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When I Was 12 And Roaming
By John Barbour
Forgive this short moment of philosophy and Truth-telling and story telling , but it has a point..or two, and in my dotage I seem to be getting more of these moments.
When I was 12, and roaming the streets of Toronto getting into trouble while my mother was off somewhere banging an unknown uncle, she decided that in order to not have her banging sessions interrupted, she called me truthfully an incourageable troublemaker and sent me off to a boarding farm in Northern Ontario just outside of Burke's Falls, Ontario for the 3 months of Summer.
It was here I learned that farms, which I knew nothing of, were the real supermarkets to the planet. Although scared to death, it was here I learned to catch and pluck a chicken and then cut its head off and fry it.
It was here where I learned to hang a calf by the neck plunge a knife from its neck to its loins pull the guts out and then chop up the rest for steaks and roasts.
It was here that I learned that when most farmers and all Indians say 'grace,' or give thanks for what they're eating, they do not thank God; they thank the animals and the creatures they are eating... for giving up.their lives for ours. It was all a mind expanding adventure into real reality.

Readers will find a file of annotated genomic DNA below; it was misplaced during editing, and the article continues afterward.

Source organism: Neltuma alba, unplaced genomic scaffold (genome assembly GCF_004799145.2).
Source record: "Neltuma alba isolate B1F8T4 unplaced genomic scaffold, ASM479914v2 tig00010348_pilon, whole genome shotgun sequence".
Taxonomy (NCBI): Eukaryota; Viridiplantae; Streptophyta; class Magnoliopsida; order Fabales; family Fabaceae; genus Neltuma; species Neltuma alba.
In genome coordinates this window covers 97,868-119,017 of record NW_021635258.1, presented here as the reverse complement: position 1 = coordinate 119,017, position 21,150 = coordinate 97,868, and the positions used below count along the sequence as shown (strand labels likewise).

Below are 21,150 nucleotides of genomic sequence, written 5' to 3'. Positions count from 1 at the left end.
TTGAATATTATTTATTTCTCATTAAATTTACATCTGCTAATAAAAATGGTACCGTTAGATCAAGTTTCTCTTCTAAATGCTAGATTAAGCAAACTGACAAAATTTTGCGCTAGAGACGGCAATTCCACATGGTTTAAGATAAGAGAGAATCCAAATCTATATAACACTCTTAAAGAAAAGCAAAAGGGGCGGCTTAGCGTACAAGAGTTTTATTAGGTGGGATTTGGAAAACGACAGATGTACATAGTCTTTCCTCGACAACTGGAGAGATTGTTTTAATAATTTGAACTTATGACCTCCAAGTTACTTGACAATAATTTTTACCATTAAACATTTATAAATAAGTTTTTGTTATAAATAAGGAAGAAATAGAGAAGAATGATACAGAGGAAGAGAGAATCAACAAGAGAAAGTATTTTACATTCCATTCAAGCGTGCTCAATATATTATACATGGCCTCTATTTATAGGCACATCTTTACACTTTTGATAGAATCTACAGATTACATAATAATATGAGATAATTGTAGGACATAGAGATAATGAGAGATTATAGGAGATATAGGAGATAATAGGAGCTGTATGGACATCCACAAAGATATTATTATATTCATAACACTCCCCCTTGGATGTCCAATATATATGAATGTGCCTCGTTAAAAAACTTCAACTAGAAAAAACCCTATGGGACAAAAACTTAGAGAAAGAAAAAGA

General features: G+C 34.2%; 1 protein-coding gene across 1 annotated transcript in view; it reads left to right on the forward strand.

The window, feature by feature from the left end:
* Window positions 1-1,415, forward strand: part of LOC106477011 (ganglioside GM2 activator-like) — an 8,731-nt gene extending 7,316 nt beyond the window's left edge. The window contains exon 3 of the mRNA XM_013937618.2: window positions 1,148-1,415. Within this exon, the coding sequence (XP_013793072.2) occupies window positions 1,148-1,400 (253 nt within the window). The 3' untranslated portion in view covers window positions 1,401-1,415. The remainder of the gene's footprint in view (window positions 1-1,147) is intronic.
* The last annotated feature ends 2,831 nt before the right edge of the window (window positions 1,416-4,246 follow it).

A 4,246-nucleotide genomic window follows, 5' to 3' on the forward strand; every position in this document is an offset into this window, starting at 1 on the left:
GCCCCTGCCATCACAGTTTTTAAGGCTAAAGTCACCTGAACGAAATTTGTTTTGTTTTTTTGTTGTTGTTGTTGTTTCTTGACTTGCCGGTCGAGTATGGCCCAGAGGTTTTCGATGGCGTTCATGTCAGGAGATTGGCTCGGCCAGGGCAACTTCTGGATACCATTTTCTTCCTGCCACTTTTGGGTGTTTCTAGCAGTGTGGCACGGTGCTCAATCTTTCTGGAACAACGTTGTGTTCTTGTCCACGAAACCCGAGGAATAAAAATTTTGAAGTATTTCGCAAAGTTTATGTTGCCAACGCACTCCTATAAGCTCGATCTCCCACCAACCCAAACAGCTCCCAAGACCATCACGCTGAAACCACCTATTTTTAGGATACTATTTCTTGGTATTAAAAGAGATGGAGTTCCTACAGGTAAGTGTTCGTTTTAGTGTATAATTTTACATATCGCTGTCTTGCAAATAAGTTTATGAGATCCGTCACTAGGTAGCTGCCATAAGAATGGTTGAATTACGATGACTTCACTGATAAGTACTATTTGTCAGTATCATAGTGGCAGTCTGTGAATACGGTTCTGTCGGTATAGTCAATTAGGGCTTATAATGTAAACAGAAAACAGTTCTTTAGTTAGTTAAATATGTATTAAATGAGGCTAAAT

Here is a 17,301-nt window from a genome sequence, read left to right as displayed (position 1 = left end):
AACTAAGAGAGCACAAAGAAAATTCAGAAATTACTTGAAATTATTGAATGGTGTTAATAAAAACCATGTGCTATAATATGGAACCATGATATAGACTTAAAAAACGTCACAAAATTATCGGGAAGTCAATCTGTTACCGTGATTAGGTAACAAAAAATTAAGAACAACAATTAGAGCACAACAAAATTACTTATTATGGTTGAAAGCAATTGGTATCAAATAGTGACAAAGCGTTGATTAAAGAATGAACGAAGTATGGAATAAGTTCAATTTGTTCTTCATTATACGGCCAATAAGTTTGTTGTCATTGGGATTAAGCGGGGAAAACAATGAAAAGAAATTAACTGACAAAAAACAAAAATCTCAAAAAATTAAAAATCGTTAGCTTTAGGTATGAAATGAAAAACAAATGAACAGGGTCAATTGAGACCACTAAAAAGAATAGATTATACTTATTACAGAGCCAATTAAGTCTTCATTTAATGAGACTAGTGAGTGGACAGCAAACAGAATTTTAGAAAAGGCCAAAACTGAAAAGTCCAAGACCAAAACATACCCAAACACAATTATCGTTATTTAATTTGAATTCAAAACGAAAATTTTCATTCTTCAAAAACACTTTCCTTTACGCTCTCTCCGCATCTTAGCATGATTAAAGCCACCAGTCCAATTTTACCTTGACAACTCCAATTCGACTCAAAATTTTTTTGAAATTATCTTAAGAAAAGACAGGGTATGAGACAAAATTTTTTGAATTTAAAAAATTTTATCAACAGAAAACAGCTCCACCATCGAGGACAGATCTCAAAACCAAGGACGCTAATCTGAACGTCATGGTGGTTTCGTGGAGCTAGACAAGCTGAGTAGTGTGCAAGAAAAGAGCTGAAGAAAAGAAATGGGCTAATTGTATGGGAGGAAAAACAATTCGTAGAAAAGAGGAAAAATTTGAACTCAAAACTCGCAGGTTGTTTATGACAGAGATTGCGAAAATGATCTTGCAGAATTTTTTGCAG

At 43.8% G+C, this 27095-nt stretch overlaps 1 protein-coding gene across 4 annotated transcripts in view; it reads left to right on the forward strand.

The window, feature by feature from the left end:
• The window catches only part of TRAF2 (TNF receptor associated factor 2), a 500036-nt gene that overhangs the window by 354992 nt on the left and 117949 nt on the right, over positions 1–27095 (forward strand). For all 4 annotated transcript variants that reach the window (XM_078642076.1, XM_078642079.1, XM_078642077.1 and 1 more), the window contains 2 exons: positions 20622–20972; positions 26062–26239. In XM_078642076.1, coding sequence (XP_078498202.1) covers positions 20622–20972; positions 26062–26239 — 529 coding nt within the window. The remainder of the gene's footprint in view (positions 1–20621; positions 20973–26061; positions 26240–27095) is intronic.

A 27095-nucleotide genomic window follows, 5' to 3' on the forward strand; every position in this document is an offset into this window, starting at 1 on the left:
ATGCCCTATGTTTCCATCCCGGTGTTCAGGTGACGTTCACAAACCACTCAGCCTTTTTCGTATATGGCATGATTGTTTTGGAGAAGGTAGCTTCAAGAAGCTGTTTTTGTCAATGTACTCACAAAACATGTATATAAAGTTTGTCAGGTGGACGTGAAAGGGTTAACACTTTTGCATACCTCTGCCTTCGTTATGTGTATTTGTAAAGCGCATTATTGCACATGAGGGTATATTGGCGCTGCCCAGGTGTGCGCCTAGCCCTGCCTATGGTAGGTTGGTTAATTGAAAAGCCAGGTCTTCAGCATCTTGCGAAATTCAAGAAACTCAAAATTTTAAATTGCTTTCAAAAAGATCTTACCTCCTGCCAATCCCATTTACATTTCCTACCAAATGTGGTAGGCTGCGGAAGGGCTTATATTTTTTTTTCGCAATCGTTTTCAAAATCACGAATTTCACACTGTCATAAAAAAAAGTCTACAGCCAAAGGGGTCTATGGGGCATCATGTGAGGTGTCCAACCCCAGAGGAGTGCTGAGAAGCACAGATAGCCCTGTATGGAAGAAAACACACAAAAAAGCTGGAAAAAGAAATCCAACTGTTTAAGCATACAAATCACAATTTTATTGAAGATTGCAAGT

When I returned home at the end of the summer my mother, on weekends, was either at Niagara Falls or Buffalo banging another newfound uncle. One of my best buddies, Donald, had extremely religious but very, very nice parents. When they saw me alone on most weekends they invited me over for lunch and dinner. 0f course, being very religious Baptists, whom do they obviously thank for the food they were eating? God, of course.
After a few weeks of this delightful company and great meals, they asked me if I would like to say what they call Grace. The meal the mother had prepared this day was a huge hamburger which they knew I loved. I was embarrassed because I didn't know what to say and told them so. The sweet mother, the cook, said, 'Johnny, just say what's in your heart!'
So, I folded my hands like they did, bowed my head a little, and said, 'I thank the unknown cow who is giving its life to me by the pound, and also I give thanks to the tinier creatures who will later eat me when I am in the ground!’
I was never invited to lunch or dinner again and lost one of my closest friends! What I discovered, though, was that I had this survivor's sense of humor. And the painful but pleasing arrogance of what I'm about to say, and part of the point of this is: I would rather lose a friend no matter how close, than lose my sense of humor...for two reasons...
One: a sense of humor never ever lets you down. And, two: it's that sense of humor that may be the reason you survive not only the loss of the best of friends...but losing a lot of other things as well !!!
Have a great day!